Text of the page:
Monday, November 15, 2010

If at First You Don't Succeed, Study Study Again

Tens of thousands of Korean high school graduates delay college each year so they can retake the college entrance exam hoping that a better score will carry them to their choice schools.
I met a few such students recently in my own neighborhood in Seoul. I noticed four teenaged boys walking out of a large cram school at lunch time, and I asked them why they were there in the middle of the day, and not in high school. They explained the private academy is specially designed for “study-again students” or jae-soo sang, like them.  They "failed" the first time they took the test last fall, they said, because their scores weren't high enough for top colleges.  
From left: Hoon Lim-Tae, Ji Yong-Chang,
Sun Tae-Mu, Oh Dong-Kwoang
So for the past 10 months they have been engaged in around-the-clock test preparation hoping to gain 30 or 40 points on a 500-point exam. Along with more than 800 other students, they report to the seven-story building every day at 7 a.m. and stay there until 10 p.m., including Saturday. On Sunday, they study from 10 a.m. to 5:40 p.m. 
“Our week is Monday, Tuesday, Wednesday, Thursday, Friday, Friday, Friday," said Ji Yong-Chang,  laughing about his weekend-free year. 
Rules are strict: no dating, no drinking, no noise during self-study time. The goal is maximum focus. The school has a reputation for being “very severe,” Ji said.  That's why his family sought it out from his home town in Taean, southwest of Seoul. He lives in a dormitory down the street.  

The young men I talked to have different aspirations: an acupuncturist, a government worker, an economists. There are different study-again schools for students working for careers in the hard sciences.

Billboard outside school
They are going for their second try with on the test, but more than 100 of their classmates are on their third or fourth try, their teacher told me.  The school, called Coryo is actually a chain of three schools.  A billboard outside shows the faces of more than 300 graduates of their program who last year got accepted to Seoul National University, often rated the best school in Korea.  Tuition at Coryo runs about $600 a month, though a few scholarships are offered to students whose starting scores are relatively high.
I had a chance to briefly visit a classroom at the testing academy on a Monday morning. I sat in the back of an English lesson in a small room filled with more than 50 students sitting in tight rows, two by two. Most of the teens were dressed for comfort in  sweat pants and flip flops with socks. Many had their own seat cushions and blankets on their laps.  The windows were frosted, the buildings outside invisible.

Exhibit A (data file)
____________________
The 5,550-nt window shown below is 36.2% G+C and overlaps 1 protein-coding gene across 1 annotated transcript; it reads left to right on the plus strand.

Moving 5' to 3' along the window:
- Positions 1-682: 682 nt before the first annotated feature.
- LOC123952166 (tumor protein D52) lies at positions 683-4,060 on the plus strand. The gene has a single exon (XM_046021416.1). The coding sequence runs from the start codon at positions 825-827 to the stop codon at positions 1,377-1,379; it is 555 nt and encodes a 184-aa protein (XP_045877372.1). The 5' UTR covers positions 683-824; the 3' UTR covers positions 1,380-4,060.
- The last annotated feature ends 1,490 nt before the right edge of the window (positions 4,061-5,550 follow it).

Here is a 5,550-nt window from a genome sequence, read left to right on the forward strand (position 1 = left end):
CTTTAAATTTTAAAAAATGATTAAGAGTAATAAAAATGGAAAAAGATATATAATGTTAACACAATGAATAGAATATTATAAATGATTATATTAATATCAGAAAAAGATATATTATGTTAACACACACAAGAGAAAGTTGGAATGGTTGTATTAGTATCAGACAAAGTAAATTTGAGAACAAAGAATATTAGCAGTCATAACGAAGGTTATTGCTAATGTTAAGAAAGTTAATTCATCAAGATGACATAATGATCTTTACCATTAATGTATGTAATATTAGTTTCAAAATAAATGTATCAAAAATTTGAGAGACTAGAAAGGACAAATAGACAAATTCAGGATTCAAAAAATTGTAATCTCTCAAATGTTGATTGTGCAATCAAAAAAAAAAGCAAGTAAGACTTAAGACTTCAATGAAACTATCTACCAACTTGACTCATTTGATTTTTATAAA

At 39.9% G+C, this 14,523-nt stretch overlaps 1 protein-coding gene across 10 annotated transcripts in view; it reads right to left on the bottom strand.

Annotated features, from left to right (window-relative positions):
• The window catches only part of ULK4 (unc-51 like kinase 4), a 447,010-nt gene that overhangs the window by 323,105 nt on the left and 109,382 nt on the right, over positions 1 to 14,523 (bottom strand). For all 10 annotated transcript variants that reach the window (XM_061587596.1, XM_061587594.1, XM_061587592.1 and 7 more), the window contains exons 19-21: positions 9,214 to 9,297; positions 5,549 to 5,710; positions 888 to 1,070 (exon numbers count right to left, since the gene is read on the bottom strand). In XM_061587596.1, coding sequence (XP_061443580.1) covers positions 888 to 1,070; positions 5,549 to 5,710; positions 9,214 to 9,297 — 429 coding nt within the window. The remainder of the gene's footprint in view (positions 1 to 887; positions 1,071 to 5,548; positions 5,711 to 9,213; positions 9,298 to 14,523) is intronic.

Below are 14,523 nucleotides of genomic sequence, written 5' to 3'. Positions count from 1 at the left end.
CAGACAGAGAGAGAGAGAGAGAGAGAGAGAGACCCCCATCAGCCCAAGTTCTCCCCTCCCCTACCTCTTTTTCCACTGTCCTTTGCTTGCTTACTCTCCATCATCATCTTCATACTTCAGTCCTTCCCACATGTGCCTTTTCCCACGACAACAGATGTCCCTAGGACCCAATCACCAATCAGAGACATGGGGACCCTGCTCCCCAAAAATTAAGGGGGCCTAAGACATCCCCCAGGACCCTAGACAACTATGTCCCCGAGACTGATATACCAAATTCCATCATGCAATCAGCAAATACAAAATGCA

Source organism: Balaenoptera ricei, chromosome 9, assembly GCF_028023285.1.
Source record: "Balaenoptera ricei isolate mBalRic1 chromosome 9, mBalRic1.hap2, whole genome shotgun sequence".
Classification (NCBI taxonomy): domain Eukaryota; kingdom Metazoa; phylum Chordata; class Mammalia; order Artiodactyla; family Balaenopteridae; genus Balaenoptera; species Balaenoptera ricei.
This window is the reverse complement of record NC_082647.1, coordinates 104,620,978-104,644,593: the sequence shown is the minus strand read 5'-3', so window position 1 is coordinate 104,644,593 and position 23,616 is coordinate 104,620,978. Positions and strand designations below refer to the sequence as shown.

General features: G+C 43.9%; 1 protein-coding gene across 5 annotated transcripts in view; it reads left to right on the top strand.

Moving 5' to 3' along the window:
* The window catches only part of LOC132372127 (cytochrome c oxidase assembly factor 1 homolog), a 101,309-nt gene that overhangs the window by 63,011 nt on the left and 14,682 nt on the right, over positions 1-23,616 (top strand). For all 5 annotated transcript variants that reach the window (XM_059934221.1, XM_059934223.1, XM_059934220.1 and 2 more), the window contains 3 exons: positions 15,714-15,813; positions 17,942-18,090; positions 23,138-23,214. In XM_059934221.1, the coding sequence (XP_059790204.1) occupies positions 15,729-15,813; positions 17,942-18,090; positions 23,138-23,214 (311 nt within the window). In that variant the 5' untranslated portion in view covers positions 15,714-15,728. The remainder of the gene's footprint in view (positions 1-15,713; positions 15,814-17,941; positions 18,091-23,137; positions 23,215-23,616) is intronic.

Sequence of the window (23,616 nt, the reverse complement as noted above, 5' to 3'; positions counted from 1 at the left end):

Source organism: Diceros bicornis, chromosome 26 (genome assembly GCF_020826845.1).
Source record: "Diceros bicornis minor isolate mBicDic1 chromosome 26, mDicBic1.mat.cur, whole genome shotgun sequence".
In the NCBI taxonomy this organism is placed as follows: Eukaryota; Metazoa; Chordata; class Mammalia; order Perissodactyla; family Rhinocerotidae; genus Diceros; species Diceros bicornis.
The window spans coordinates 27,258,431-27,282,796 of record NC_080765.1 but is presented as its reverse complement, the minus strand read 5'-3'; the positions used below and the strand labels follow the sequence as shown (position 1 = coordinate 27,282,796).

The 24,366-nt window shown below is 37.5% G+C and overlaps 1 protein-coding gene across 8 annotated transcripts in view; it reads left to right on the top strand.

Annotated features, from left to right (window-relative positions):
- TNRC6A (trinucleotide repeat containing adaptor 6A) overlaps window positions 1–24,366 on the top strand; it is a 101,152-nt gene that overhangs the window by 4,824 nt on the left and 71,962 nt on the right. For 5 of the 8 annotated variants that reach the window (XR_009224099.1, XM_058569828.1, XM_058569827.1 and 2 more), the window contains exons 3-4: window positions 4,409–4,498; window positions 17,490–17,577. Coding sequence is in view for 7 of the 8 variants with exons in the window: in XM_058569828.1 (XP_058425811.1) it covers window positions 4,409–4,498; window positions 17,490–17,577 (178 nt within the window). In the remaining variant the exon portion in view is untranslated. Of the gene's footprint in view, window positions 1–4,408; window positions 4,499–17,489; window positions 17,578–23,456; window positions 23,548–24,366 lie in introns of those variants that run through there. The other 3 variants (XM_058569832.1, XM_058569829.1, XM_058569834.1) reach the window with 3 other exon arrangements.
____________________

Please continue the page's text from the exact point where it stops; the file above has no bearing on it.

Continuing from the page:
The teacher wore a suit and spoke with the help of a headset and an amplifier, explaining nuances of English grammar and vocabulary mostly in Korea and referring to the sample reading passages the students had in front of them. He talked about the difference between "anterior" and "posterior," "that and which" and whether it's better to say, "before they start" or "before they will start."

Later in the day, the students would go through similar sample test questions in their Korean, math, and social studies tests.  With exam day rapidly approaching, they are also taking simulated tests every other day.   
Many universities in South Korea are starting to develop more western-style admissions processes, so all their decisions will not be based only on the test scores.  Even Seoul National over the past decade has gradually adopted ways to accept students through alternative routes, in an effort to find students with exceptional talents or leadership potential or strong analytical skills. But these efforts are still very new in Korea and their full impact remains to be seen. As long as the admissions system remains even partly geared toward the results of this test, there will likely be a demand for this kind of full-time test prep service.

If you're interested in reading more, I found a good story in the New York Times' about a similar school and the trend of study again in South Korea.

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